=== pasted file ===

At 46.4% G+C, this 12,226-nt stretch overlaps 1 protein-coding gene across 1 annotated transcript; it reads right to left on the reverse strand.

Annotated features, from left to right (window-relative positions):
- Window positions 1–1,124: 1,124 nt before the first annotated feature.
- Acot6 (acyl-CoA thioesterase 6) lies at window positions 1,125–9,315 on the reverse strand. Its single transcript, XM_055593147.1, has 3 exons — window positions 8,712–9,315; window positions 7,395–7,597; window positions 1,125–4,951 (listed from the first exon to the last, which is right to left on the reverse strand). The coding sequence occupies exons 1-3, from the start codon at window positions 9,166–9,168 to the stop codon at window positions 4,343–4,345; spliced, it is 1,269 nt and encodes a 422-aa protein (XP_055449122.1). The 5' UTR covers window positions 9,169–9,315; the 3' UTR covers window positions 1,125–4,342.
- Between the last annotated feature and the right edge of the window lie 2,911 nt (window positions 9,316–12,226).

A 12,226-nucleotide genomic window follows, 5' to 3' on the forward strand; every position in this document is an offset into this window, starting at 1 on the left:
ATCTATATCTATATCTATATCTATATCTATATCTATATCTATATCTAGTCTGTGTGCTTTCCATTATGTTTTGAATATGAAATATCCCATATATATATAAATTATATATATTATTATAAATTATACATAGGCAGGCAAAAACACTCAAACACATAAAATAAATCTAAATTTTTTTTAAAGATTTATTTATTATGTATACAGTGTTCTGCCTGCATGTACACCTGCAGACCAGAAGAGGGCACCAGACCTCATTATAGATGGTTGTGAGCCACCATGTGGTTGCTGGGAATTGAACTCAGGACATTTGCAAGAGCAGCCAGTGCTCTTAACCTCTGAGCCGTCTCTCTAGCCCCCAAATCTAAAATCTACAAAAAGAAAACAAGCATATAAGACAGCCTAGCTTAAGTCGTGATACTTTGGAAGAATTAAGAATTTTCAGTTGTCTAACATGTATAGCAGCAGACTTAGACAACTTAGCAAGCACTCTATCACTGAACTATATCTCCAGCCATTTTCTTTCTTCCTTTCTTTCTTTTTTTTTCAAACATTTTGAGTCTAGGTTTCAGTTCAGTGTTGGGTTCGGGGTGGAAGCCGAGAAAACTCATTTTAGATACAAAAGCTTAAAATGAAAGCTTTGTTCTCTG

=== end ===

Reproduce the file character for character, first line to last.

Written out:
At 46.4% G+C, this 12,226-nt stretch overlaps 1 protein-coding gene across 1 annotated transcript; it reads right to left on the reverse strand.

Annotated features, from left to right (window-relative positions):
- Window positions 1–1,124: 1,124 nt before the first annotated feature.
- Acot6 (acyl-CoA thioesterase 6) lies at window positions 1,125–9,315 on the reverse strand. Its single transcript, XM_055593147.1, has 3 exons — window positions 8,712–9,315; window positions 7,395–7,597; window positions 1,125–4,951 (listed from the first exon to the last, which is right to left on the reverse strand). The coding sequence occupies exons 1-3, from the start codon at window positions 9,166–9,168 to the stop codon at window positions 4,343–4,345; spliced, it is 1,269 nt and encodes a 422-aa protein (XP_055449122.1). The 5' UTR covers window positions 9,169–9,315; the 3' UTR covers window positions 1,125–4,342.
- Between the last annotated feature and the right edge of the window lie 2,911 nt (window positions 9,316–12,226).

A 12,226-nucleotide genomic window follows, 5' to 3' on the forward strand; every position in this document is an offset into this window, starting at 1 on the left:
ATCTATATCTATATCTATATCTATATCTATATCTATATCTATATCTAGTCTGTGTGCTTTCCATTATGTTTTGAATATGAAATATCCCATATATATATAAATTATATATATTATTATAAATTATACATAGGCAGGCAAAAACACTCAAACACATAAAATAAATCTAAATTTTTTTTAAAGATTTATTTATTATGTATACAGTGTTCTGCCTGCATGTACACCTGCAGACCAGAAGAGGGCACCAGACCTCATTATAGATGGTTGTGAGCCACCATGTGGTTGCTGGGAATTGAACTCAGGACATTTGCAAGAGCAGCCAGTGCTCTTAACCTCTGAGCCGTCTCTCTAGCCCCCAAATCTAAAATCTACAAAAAGAAAACAAGCATATAAGACAGCCTAGCTTAAGTCGTGATACTTTGGAAGAATTAAGAATTTTCAGTTGTCTAACATGTATAGCAGCAGACTTAGACAACTTAGCAAGCACTCTATCACTGAACTATATCTCCAGCCATTTTCTTTCTTCCTTTCTTTCTTTTTTTTTCAAACATTTTGAGTCTAGGTTTCAGTTCAGTGTTGGGTTCGGGGTGGAAGCCGAGAAAACTCATTTTAGATACAAAAGCTTAAAATGAAAGCTTTGTTCTCTG